On an icy evening in late January, a group of ocean scientists departed a small port in southern Rhode Island aboard the National Science Foundation’s RV Endeavor vessel. Their mission over a stormy five days was to get a rare scientific glimpse of conditions in an unforgiving part of the Atlantic Ocean during the heart of winter. More importantly, however, they were launching a new major effort to understand how rapid environmental changes are affecting the Northeast Continental Shelf, one of the most economically and ecologically crucial areas of U.S. coastal waters.
Most scientists are funded to study only a few aspects of the ocean for a few years at a time. But the January cruise was kicking off a different kind of project – what is known as Long-Term Ecological Research (LTER), a National Science Foundation initiative that has grown to study 28 regional ecosystems on land and at sea since 1980. The idea is that consistent funding allows research teams to collect data over long time spans to track and understand changing ecosystems. The Northeast U.S. Shelf LTER (NES-LTER) and another coastal area in the Gulf of Alaska are the newest of these sites at a time of rapid change in the marine ecosystem. Funding is awarded for six-year cycles and the NES-LTER will receive $5.6 million through 2022.
“Many of the pressures on the ecosystem are occurring over long time scales, such as climate change and variability and human development,” said Jon Hare, a U.S. National Oceanographic and Atmospheric Administration (NOAA) scientist involved in the project. “To understand these pressures and their effect on ecosystems, long-term projects are necessary.”
A team led by researchers at Woods Hole Oceanographic Institution will track changes in the waters stretching along the U.S. east coast, from Cape Hatteras in the south to the Gulf of Maine in the north. This rich ecosystem is the reason the northeast’s fishing economy exists, generating more than $100 billion a year in annual economic activity. Marine life from whales to salmon to seabirds feast on smaller, forage fish in waters such as the Georges Bank, the Gulf of Maine and around the Hudson Canyon. The little fish in turn feed on dense concentrations of tiny plankton that thrive on the area’s nutrient-dense waters.
Already, the Northeast Shelf is one of the fastest-changing regions of the ocean, said Hare. It is a place where waters are warming relatively rapidly and becoming more acidic, and new kinds of coastal and offshore development – such as wind energy and aquaculture – are emerging. Yet the waters still appear highly productive; they’re full of plankton and the marine species that consume plankton to survive.
Scientists at Woods Hole, NOAA and other research institutions have studied various aspects of the shelf for decades. However, there has not been any one project connecting those scientists and data sets until now.
“One of the most exciting things about the NES-LTER project is that we will be able to repeat these kinds of [collective] observations year after year,” said Heidi Sosik, a senior biologist at Woods Hole Oceanographic Institution and the project’s principal investigator. It will help, she said, “us understand not only how the ecosystem works now, but also how it is changing in response to natural variability, ongoing human impacts and the extended effects of climate change.”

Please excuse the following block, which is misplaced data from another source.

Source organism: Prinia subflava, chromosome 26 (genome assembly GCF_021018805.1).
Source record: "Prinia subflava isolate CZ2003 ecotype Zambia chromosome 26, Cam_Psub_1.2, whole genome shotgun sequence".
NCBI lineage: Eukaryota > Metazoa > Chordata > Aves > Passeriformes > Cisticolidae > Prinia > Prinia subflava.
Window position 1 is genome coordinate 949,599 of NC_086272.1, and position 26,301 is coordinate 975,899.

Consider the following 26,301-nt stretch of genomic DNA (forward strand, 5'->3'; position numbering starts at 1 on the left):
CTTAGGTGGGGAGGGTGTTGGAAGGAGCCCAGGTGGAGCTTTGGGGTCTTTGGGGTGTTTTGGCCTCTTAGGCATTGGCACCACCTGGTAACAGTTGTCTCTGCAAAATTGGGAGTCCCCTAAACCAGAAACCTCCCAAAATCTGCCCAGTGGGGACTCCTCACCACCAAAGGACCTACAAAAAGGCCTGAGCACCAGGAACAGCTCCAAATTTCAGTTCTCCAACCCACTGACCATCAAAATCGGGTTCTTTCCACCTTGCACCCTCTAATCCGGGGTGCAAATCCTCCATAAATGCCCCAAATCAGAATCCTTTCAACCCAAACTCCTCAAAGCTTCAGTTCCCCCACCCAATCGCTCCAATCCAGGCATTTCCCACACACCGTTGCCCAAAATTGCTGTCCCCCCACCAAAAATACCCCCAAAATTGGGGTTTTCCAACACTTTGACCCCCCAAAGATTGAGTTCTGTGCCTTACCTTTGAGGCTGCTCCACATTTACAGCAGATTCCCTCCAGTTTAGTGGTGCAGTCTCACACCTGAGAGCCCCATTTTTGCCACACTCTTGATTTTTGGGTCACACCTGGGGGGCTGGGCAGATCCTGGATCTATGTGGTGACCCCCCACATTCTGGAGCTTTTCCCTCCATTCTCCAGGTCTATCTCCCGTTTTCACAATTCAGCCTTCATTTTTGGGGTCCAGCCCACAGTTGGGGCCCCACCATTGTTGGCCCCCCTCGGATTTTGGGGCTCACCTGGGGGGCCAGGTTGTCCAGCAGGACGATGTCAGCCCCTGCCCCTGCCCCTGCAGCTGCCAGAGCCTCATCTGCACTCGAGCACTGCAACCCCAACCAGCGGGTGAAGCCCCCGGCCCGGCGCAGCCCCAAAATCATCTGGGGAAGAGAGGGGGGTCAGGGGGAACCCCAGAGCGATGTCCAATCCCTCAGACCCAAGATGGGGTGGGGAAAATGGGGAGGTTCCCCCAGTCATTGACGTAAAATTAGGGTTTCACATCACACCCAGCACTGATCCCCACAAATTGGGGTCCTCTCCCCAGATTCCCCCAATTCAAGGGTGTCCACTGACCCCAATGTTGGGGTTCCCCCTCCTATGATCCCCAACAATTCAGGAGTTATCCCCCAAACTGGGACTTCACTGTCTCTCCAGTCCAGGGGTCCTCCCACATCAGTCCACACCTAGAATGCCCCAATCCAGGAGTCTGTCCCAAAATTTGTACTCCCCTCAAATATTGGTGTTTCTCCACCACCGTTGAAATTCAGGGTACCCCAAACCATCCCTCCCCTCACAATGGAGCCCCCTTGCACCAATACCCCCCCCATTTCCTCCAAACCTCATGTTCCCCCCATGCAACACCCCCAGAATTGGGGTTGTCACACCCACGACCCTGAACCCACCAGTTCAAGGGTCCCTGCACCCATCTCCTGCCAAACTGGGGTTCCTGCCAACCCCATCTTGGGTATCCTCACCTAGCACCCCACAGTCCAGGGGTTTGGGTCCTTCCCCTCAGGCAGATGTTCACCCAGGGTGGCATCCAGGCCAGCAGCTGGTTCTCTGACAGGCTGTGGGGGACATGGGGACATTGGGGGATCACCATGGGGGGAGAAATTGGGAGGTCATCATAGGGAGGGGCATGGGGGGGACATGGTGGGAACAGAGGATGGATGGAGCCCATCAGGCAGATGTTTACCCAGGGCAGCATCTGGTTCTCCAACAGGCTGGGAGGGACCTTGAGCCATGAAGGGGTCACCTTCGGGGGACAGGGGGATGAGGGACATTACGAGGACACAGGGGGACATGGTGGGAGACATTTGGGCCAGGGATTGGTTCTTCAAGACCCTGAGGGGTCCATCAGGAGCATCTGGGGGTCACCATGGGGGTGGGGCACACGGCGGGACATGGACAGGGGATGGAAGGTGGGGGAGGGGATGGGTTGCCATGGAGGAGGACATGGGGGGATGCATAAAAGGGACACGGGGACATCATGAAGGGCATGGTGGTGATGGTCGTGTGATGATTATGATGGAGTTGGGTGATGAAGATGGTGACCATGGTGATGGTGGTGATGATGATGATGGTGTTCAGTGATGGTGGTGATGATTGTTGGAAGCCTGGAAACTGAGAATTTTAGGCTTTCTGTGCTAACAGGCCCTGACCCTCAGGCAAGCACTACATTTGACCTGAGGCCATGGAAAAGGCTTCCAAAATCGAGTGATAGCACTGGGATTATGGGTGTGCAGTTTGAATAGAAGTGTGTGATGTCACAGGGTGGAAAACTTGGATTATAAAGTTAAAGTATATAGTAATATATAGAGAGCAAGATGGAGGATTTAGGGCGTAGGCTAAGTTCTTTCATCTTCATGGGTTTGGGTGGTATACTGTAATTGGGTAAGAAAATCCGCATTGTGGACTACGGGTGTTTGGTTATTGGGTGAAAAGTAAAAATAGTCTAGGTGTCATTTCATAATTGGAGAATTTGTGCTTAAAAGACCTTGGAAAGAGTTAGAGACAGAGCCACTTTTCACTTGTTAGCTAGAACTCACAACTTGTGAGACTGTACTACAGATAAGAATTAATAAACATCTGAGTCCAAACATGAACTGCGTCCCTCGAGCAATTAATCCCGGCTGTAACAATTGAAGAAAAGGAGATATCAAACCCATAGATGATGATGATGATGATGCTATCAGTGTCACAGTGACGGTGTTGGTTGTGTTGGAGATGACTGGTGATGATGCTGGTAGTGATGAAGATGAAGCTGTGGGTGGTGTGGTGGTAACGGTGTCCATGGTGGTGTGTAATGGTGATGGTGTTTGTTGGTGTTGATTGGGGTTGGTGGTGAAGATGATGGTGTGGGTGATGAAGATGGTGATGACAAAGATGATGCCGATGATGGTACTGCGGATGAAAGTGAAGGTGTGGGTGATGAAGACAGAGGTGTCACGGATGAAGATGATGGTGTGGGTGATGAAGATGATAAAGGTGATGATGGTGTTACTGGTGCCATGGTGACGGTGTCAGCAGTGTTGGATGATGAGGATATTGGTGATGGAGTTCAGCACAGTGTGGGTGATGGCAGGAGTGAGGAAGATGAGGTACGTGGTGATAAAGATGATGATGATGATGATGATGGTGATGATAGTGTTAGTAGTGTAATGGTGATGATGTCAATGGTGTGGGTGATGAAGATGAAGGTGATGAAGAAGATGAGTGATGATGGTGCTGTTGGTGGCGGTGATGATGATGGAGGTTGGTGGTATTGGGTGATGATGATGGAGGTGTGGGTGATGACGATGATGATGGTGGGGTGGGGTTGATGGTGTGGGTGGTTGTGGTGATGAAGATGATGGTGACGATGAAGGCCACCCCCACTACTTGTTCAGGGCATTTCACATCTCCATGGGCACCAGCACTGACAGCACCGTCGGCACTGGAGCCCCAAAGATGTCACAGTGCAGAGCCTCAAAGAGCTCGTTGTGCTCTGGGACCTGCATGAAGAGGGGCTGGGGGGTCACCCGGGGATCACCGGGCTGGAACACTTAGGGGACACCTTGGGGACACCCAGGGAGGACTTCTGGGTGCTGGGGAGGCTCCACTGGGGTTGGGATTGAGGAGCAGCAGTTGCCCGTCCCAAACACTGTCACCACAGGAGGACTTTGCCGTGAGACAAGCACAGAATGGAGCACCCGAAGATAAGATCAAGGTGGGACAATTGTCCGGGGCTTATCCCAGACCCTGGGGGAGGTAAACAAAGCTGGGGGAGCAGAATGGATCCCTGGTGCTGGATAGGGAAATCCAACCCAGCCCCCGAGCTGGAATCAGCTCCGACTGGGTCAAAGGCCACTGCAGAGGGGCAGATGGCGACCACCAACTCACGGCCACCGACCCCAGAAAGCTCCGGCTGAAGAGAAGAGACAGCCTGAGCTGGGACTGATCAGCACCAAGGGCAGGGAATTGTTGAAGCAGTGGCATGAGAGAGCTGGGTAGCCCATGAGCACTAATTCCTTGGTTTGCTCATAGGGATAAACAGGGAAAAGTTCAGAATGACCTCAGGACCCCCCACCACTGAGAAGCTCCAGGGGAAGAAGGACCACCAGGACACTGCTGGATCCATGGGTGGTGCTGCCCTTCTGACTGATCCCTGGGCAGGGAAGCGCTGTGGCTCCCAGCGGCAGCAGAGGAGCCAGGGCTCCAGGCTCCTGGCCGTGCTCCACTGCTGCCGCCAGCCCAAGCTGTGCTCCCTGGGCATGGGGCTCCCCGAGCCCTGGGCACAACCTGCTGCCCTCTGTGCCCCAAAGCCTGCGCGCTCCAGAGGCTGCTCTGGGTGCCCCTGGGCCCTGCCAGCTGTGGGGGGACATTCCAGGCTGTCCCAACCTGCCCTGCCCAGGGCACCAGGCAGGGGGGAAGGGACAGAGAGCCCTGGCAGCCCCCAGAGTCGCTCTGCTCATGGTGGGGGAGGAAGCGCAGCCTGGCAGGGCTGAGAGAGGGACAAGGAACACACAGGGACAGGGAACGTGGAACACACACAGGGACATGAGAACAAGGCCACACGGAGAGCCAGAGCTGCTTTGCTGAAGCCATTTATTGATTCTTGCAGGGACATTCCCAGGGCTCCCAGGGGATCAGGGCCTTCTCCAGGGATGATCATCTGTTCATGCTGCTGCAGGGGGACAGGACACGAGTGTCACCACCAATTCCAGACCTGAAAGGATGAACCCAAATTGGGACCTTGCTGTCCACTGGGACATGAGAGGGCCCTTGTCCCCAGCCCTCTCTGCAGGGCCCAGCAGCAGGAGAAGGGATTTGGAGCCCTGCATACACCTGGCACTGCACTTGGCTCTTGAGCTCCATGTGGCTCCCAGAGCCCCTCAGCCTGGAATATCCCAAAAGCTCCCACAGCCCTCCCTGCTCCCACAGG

During their initial research expedition aboard the Endeavor, the scientists cruised from Martha’s Vineyard due south through 11 undersea research nodes and anchored moorings, which collect data for the project year-round. They also snapped undersea images and collected water and biological samples that will help them get a better picture of the populations of both phytoplankton and zooplankton on the shelf.
NOAA is helping with the project, dragging trawl nets through the water to study fish populations in the area twice a year. The overarching goal is to better understand how plankton populations and ocean conditions affect fish populations and fish health in the continental shelf area.
Changing ocean conditions – even those that are slight – can threaten many marine species with extinction, said Joel Llopiz, an assistant scientist at Woods Hole. Some of these threats are already a reality.
The average annual sea surface temperature on the Northeast Continental Shelf has increased by 1.8F (1C) over the past century and, according to Llopiz, spring and fall seasonal transitions are occurring further apart, stretching out the summer season when water there is particularly warm. Marine species’ lives are finely adapted to regular seasonal transitions, and when those transitions are out of balance there is the potential for major food chain disruptions, he said.
“For example, phytoplankton may bloom earlier due to more heat, but copepods that eat phytoplankton don’t respond to the heat – they respond to sunlight,” said Llopiz. “So the copepods would reproduce after the blooms and have less food. There’d probably be many of these mismatches, and that would harm species’ survival.”
The team of researchers, which also includes those from NOAA’s Northeast Fisheries Science Center, Wellesley College, the University of Massachusetts and the University of Rhode Island, hope to stay at the forefront of that change by using their data to create new ocean models that will help compare past and present ocean patterns and make future predictions.
Due to the collaborative nature of the project, cooperation will prove critical and there is little time to waste. “We’re a large group of people researching all trophic levels and many kinds of physics in this important part of the ocean,” said Llopiz. “A big challenge is keeping people focused on our shared goal. We’re all highly dependent on one another – if we don’t work together, we cannot link our research together.”